Chief Executive Partnerships is an investment consortium with a difference. Where most advisers in industry use other people’s money to acquire and expand businesses, this group of senior industrialists and financiers uses the funds of its own members.
Not only finance but the specialist expertise of individuals in the group supports and enhances the original management. ‘The expertise and finance are in the same place,’ says Nicholas Garrow, founder and chairman. The group has a longer term view than most investors, so the company has time to grow without pressure for a quick return. Chief Executive Partnerships is now looking for engineering acquisitions.
The idea of a different approach to nurturing small and medium-size businesses occurred to Garrow in the early 1990s. ‘The plan was driven by the recognition that both the management and the financial side are important, and that executives were starting to earn enough money to enable them to build up their own pot of finance,’ he says.
Garrow has a background in banking, which includes experience of raising venture capital finance, and facilitating management buyouts. ‘This whetted my appetite, but I wanted to see if superior returns could be achieved, while still safeguarding an investment in a company.’
In 1993 he brought together 18 people as an investment group. The first takeover target was Leada Acrow, a construction services company acquired through a management buyout from BET. It was bought for £8.5m and sold for almost double that about three years later.
Following an acquisition, existing management is left in place, and the consortium focuses on areas such as improving skills. One recent example is the £5.3m acquisition of specialist engineering company GT Tools in November 1996.
David Houghton, a member of Chief Executive Partnerships, was brought in as chairman. Houghton, formerly a divisional chief executive at GKN Sankey, guides GT Tools through the day-to-day running of the business, while Garrow assists with financial advice.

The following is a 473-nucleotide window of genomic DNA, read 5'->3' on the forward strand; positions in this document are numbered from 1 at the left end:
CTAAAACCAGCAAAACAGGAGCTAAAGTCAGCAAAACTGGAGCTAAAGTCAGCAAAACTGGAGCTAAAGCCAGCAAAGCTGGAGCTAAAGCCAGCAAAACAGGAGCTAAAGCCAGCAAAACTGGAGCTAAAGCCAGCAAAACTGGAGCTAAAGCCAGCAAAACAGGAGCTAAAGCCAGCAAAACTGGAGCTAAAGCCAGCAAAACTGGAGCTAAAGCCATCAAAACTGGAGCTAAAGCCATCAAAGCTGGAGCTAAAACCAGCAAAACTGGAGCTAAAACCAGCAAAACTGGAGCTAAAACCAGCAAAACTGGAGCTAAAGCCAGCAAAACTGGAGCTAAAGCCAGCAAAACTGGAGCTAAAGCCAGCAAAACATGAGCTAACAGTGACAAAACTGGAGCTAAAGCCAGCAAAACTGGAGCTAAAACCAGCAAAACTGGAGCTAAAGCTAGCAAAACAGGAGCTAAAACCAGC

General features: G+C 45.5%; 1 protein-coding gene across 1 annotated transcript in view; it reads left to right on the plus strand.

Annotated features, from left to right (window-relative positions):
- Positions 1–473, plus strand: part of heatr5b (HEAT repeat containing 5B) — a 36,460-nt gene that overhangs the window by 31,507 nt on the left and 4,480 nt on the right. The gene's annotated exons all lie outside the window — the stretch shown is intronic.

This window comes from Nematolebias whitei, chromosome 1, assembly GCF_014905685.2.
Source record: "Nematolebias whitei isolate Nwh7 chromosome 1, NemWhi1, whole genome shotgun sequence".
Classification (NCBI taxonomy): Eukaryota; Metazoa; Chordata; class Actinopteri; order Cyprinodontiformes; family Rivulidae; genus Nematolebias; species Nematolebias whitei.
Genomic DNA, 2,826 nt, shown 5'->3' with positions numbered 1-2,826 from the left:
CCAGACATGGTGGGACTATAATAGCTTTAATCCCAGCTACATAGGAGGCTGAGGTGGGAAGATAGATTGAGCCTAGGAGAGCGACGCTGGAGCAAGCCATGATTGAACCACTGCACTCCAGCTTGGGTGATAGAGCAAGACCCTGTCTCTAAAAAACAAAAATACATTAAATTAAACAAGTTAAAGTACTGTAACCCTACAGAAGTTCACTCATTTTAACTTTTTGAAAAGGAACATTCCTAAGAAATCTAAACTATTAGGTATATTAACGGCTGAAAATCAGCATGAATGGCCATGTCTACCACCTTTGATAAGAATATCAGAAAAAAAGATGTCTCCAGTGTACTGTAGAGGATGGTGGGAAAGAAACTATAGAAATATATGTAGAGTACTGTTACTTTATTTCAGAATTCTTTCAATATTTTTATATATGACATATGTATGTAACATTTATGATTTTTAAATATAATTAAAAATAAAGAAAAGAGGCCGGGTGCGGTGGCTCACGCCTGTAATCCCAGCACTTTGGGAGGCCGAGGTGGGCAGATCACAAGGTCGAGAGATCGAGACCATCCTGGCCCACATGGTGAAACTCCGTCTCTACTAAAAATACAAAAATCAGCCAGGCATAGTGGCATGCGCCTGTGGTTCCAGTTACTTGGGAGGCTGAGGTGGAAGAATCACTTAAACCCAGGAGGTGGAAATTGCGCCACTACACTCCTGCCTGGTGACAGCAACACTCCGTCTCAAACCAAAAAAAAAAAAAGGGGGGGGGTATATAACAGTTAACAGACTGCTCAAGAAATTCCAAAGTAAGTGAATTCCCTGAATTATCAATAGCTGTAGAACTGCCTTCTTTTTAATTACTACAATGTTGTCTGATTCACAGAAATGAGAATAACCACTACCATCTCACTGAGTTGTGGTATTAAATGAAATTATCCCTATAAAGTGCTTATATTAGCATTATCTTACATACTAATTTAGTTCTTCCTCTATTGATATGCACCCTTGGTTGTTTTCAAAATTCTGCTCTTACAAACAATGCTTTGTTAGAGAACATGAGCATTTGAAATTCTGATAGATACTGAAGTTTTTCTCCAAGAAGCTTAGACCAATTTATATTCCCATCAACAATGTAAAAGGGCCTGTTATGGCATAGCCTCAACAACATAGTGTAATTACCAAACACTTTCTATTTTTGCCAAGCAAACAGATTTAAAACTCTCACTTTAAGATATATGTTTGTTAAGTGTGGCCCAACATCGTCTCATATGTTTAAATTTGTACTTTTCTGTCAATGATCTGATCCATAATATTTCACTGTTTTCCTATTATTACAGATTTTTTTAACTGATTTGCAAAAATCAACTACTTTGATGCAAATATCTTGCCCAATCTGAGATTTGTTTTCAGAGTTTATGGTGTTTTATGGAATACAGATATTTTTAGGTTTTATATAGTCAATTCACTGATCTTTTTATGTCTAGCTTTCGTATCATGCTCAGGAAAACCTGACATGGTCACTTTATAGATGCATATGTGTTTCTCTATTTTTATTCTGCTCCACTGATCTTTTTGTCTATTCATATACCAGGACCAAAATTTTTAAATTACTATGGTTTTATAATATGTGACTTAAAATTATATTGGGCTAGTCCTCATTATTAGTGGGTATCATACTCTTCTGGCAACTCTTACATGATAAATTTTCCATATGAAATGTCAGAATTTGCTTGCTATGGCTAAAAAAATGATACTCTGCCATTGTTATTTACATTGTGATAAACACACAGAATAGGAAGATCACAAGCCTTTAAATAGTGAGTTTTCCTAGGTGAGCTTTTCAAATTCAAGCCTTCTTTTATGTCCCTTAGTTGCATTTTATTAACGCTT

‘We do not look on ourselves as a venture capital group – we do not have the same time horizons,’ Garrow stresses. ‘We are driven from an industrial base. Rather than putting finance first, our interest is in supporting companies and adding value to the management.’
Chief Executive Partnerships is now 40 strong and growing. The investor members are all chief executives or top directors of major companies. When the consortium started off, each acquisition was free-standing, with each backer directly putting funds into a specific project. Since 1996, money has been pooled.
Now, apart from GT Tools, the group owns two plastic extrusion firms, a farm management company, and an international air courier. There is a rolling programme of acquisitions, and about £7.5m to spend.
The consortium is interested in taking on more engineering companies valued at between £5m and £15m. ‘A prerequisite is that the company is capable of being cash-generative,’ Fraser Marcus, Chief Executive Partnerships managing director, explains. There must also be common interest between the shareholders and the employees.
Another feature of the consortium is that investing directors hold ordinary rather than preference shares in the companies they acquire. Forms of employee participation like share ownership are also encouraged. ‘We have lots of incentive schemes to motivate people,’ Garrow says.
Stability and good management are other criteria sought in potential purchases. ‘We pay a lot of attention to the service element of businesses and customer needs,’ Marcus says. With this in mind, Chief Executive Partnerships does research to identify takeover targets, as well as investigating companies recommended by members of the consortium. Larger venture capital groups like 3i and CinVen are sounded out regularly for candidates, along with major accountancy firms such as Coopers & Lybrand and KPMG.
With the takeover scene becoming increasingly competitive, the consortium is looking to owner/manager companies in the private sector, rather than divestments from big conglomerates. In sectors like engineering, the group reckons it may find interested companies. ‘The strength of sterling and uncertainty over the performance of the export sector means the outlook may not be quite so rosy for some businesses,’ Marcus suggests.